If your child has been diagnosed with an egg allergy you will need to adapt how you cook and shop for food. With adequate knowledge, your child will be able to follow a healthy and nutritious diet.
What is an Egg Allergy?
A food allergy occurs when the body’s immune system identifies an allergen in the body. Our body is reacting to the protein found in the egg yolk or egg white. As the body fights the invasion, the body produces antibodies that trigger the allergic response.
Reading Food Labels
All foods, including ice cream, baked goods, cereals, cookies, beverages, condiments, and baking mixes can be may with egg. Other products that may be made with egg derivatives include salad dressings, hot dogs and candy. There also may be products and food ingredients that contain egg products, but whose names don’t always include the word egg. Look for key words like “coagulant”, “emulsifier”, and “binder”.
In January 2006, all food manufacturing companies were required to place on their labels if a food contains egg or egg products. Be sure to examine food labels for these egg-based ingredients:
Egg white solids
Feeding Your Child
If your child has an egg allergy be sure to avoid the following foods:
- Baked Goods – waffles, muffins, baking mixes, crackers, pretzels, French toast, pancakes, cakes, meringue, doughnuts, breads and rolls, cookies, cream-filled pies. Remember that the shiny yellow glaze effect on many baked goods is achieved by using egg products.
- Beverages – latte, coffee, wine, root beer, beer, eggnog, Orange Julius
- Breaded or batter-fried foods – meatloaf, sausage, breaded meats (such as chicken nuggets), meatballs
- Commercial egg substitute – many of which are made with egg whites
- Desserts – marshmallow candy, icing, custard, chocolate candies filled with cream fillings, pudding, sherbet, ice cream, gelatin desserts
- Pasta – egg noodles, macaroni, spaghetti, vermicelli
- Salad dressings and sauces – Caesar dressing, cream sauces, tartar sauce, mayonnaise, béarnaise sauce, hollandaise sauce
- Soups – noodle soups, consommé, Chinese egg-drop soup, clear soups and broth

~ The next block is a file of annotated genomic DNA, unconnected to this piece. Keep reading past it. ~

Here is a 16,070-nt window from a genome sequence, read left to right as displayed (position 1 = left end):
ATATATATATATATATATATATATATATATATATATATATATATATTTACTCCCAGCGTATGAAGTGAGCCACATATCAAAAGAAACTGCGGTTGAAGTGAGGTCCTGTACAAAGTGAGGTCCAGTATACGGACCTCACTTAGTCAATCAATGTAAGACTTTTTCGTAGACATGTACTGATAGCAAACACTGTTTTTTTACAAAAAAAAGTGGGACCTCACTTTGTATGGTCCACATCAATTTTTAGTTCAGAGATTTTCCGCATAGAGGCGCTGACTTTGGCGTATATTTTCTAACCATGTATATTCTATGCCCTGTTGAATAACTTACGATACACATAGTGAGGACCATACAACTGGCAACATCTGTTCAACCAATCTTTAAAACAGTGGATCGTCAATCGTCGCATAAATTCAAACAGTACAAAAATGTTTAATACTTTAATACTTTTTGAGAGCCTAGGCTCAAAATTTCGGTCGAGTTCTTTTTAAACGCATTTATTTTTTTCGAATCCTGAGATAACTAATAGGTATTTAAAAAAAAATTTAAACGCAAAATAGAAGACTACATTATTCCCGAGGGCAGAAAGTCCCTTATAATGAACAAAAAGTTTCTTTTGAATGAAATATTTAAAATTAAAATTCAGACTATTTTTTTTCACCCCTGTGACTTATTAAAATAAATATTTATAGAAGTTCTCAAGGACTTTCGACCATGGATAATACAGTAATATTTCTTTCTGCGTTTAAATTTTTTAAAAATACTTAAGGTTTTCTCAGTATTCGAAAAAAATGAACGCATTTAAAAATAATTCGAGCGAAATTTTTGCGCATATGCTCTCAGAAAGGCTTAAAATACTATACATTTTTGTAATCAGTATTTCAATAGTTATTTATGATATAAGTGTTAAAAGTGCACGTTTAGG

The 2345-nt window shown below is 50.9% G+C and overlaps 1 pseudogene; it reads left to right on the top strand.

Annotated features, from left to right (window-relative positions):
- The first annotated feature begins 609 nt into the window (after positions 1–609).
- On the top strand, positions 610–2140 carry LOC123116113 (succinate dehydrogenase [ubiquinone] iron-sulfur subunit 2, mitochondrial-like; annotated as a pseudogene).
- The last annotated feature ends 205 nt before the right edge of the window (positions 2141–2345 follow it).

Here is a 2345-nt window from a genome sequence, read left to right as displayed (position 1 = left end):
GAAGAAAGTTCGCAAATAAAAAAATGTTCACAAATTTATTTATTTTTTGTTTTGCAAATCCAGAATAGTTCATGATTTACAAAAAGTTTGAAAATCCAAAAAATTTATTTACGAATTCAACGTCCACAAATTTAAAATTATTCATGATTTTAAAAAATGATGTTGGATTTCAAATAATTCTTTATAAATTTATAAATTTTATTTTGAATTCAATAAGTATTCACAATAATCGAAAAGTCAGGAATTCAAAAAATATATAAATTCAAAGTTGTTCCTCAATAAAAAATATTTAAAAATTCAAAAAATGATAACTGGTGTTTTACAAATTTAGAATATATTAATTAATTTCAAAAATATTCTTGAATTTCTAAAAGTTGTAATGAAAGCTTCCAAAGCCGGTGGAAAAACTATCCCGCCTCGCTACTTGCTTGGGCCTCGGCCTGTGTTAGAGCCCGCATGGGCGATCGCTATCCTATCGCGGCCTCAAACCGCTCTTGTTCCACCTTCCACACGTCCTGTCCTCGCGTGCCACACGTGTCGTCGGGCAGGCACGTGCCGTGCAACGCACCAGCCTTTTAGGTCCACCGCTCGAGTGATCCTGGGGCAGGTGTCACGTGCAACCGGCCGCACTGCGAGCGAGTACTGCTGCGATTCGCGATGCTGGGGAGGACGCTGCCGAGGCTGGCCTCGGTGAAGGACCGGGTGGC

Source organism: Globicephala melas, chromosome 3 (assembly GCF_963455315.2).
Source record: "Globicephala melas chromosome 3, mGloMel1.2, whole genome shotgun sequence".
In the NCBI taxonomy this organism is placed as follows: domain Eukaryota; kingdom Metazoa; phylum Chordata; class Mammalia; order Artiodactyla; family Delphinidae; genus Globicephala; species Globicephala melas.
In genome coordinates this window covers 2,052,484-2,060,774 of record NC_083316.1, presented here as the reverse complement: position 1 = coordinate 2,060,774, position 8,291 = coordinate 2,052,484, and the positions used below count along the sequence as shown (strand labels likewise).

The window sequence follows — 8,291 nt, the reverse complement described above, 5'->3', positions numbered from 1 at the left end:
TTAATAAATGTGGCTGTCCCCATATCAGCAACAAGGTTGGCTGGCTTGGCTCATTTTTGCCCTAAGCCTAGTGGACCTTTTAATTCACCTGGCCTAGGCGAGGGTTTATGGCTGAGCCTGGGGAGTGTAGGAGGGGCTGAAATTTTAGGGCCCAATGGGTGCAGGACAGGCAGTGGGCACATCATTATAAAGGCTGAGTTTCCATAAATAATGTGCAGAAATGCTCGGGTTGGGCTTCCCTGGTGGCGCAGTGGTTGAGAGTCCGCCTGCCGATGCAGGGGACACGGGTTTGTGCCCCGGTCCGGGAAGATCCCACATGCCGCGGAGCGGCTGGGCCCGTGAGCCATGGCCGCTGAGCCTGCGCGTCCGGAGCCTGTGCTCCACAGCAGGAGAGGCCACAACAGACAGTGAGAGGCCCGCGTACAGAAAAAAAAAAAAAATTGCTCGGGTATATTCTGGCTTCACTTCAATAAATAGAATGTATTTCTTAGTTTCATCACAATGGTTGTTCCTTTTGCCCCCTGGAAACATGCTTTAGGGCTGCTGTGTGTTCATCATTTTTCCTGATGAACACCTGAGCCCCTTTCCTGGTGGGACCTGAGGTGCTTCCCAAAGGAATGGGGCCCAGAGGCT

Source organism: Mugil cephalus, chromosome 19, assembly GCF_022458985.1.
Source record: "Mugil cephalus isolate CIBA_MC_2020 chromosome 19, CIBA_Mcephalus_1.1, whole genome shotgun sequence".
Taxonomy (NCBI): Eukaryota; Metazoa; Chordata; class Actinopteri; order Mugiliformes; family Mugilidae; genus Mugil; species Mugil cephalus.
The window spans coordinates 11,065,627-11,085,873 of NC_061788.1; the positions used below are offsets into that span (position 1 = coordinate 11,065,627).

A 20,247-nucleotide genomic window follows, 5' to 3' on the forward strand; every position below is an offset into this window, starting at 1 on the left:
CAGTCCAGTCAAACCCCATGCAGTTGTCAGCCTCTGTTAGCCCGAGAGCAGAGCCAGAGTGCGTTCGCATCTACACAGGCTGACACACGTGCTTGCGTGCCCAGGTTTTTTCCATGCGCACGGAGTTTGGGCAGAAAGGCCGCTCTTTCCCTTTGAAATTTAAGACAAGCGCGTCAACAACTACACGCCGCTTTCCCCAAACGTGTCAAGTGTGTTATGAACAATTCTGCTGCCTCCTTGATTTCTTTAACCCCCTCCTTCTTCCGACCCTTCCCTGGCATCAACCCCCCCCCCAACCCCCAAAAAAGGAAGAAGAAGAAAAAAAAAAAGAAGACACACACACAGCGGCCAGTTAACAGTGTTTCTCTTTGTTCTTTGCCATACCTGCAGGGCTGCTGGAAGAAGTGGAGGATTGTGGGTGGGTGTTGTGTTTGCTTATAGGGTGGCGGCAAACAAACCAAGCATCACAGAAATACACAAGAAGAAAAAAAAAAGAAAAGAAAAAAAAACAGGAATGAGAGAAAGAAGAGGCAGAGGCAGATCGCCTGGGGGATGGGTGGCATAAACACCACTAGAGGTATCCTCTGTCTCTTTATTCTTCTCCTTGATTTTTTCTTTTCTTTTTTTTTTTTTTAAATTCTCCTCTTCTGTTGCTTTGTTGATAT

Cooking without Eggs
Use one of these egg alternatives in your recipes:
- 1 teaspoon yeast dissolved in ¼ cup warm water
- 1 ½ tablespoons water + 1 ½ tablespoons oil + 1 teaspoon baking powder
- 1 packet gelatin + 2 tablespoons warm water (don’t mix until ready to use)
Eating Out with an Egg Allergy
At restaurants, ask the server and manager for a detailed description of the ingredients in the foods you order. Try to order more basic foods on the menu.
Shopping for an Egg Allergy
The health food aisle in your local grocery store or a health food store may offer a wider selection of foods. Look for foods labeled “vegan” – they are made without eggs or dairy products. Cross-contamination is a concern as well. For example: Fried chicken does not contain eggs but the oil it was fried in may contain egg residue from another food item.
Egg Allergy Diet: Foods That Might Contain Eggs
- Baked goods – breads and rolls, crackers, doughnuts, French toast, muffins, pancakes, pretzels, waffles
- Beverages – beer, cappuccino-style drinks, Orange Julius, root beer, Ovaltine, egg nog
- Desserts – brownies, cakes, cake mixes, cookies, cream-filled pies, custard, ice cream, icing, pudding, sherbet
- Egg substitutes – these are often not a “substitute” for eggs at all, just substitutes for whole eggs that still contain egg whites
- Foods prepared using bread or batters – chicken nuggets and other breaded meats, meatballs, meatloaf, sausage
- Pasta – egg noodles, macaroni, spaghetti
- Salad dressings and sauces – Béarnaise sauce, Caesar dressing, cream sauces, Hollandaise sauce, mayonnaise, Newburgh sauce
- Soups – noodle soups, clear soups and broth, Chinese egg-drop soup
- Sweets – chocolate candies filled with cream filling, marshmallow candy, fudge